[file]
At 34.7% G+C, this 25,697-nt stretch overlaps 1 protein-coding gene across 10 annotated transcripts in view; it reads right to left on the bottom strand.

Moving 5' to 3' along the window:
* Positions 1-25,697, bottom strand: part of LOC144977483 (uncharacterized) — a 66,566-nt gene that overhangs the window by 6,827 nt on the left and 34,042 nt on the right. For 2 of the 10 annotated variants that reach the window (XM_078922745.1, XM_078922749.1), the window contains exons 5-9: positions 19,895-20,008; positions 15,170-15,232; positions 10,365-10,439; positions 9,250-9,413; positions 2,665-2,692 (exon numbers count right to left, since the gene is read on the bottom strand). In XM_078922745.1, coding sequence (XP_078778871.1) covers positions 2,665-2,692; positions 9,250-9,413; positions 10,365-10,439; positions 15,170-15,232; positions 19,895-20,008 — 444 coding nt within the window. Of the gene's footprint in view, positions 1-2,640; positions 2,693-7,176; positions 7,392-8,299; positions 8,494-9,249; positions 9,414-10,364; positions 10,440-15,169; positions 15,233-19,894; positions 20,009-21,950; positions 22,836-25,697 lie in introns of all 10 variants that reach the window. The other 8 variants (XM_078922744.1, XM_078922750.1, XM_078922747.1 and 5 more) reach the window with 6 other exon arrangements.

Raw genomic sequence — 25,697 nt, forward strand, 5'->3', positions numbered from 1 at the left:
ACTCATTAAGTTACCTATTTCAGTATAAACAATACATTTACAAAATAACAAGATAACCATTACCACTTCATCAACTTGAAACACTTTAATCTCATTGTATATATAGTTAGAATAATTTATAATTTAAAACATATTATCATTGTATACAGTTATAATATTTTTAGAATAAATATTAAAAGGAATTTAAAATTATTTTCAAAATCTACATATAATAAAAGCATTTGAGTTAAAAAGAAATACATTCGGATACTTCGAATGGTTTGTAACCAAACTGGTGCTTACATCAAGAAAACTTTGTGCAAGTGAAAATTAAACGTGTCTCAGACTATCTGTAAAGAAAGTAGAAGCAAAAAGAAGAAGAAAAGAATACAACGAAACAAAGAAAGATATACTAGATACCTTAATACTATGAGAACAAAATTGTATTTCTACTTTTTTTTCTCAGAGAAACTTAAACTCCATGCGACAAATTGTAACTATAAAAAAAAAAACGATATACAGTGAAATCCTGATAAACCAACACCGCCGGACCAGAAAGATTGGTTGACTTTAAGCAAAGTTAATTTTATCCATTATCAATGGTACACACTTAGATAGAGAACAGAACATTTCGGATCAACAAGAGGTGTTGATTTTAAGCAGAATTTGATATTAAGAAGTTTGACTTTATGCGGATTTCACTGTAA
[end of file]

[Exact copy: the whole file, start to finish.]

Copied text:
At 34.7% G+C, this 25,697-nt stretch overlaps 1 protein-coding gene across 10 annotated transcripts in view; it reads right to left on the bottom strand.

Moving 5' to 3' along the window:
* Positions 1-25,697, bottom strand: part of LOC144977483 (uncharacterized) — a 66,566-nt gene that overhangs the window by 6,827 nt on the left and 34,042 nt on the right. For 2 of the 10 annotated variants that reach the window (XM_078922745.1, XM_078922749.1), the window contains exons 5-9: positions 19,895-20,008; positions 15,170-15,232; positions 10,365-10,439; positions 9,250-9,413; positions 2,665-2,692 (exon numbers count right to left, since the gene is read on the bottom strand). In XM_078922745.1, coding sequence (XP_078778871.1) covers positions 2,665-2,692; positions 9,250-9,413; positions 10,365-10,439; positions 15,170-15,232; positions 19,895-20,008 — 444 coding nt within the window. Of the gene's footprint in view, positions 1-2,640; positions 2,693-7,176; positions 7,392-8,299; positions 8,494-9,249; positions 9,414-10,364; positions 10,440-15,169; positions 15,233-19,894; positions 20,009-21,950; positions 22,836-25,697 lie in introns of all 10 variants that reach the window. The other 8 variants (XM_078922744.1, XM_078922750.1, XM_078922747.1 and 5 more) reach the window with 6 other exon arrangements.

Raw genomic sequence — 25,697 nt, forward strand, 5'->3', positions numbered from 1 at the left:
ACTCATTAAGTTACCTATTTCAGTATAAACAATACATTTACAAAATAACAAGATAACCATTACCACTTCATCAACTTGAAACACTTTAATCTCATTGTATATATAGTTAGAATAATTTATAATTTAAAACATATTATCATTGTATACAGTTATAATATTTTTAGAATAAATATTAAAAGGAATTTAAAATTATTTTCAAAATCTACATATAATAAAAGCATTTGAGTTAAAAAGAAATACATTCGGATACTTCGAATGGTTTGTAACCAAACTGGTGCTTACATCAAGAAAACTTTGTGCAAGTGAAAATTAAACGTGTCTCAGACTATCTGTAAAGAAAGTAGAAGCAAAAAGAAGAAGAAAAGAATACAACGAAACAAAGAAAGATATACTAGATACCTTAATACTATGAGAACAAAATTGTATTTCTACTTTTTTTTCTCAGAGAAACTTAAACTCCATGCGACAAATTGTAACTATAAAAAAAAAAACGATATACAGTGAAATCCTGATAAACCAACACCGCCGGACCAGAAAGATTGGTTGACTTTAAGCAAAGTTAATTTTATCCATTATCAATGGTACACACTTAGATAGAGAACAGAACATTTCGGATCAACAAGAGGTGTTGATTTTAAGCAGAATTTGATATTAAGAAGTTTGACTTTATGCGGATTTCACTGTAA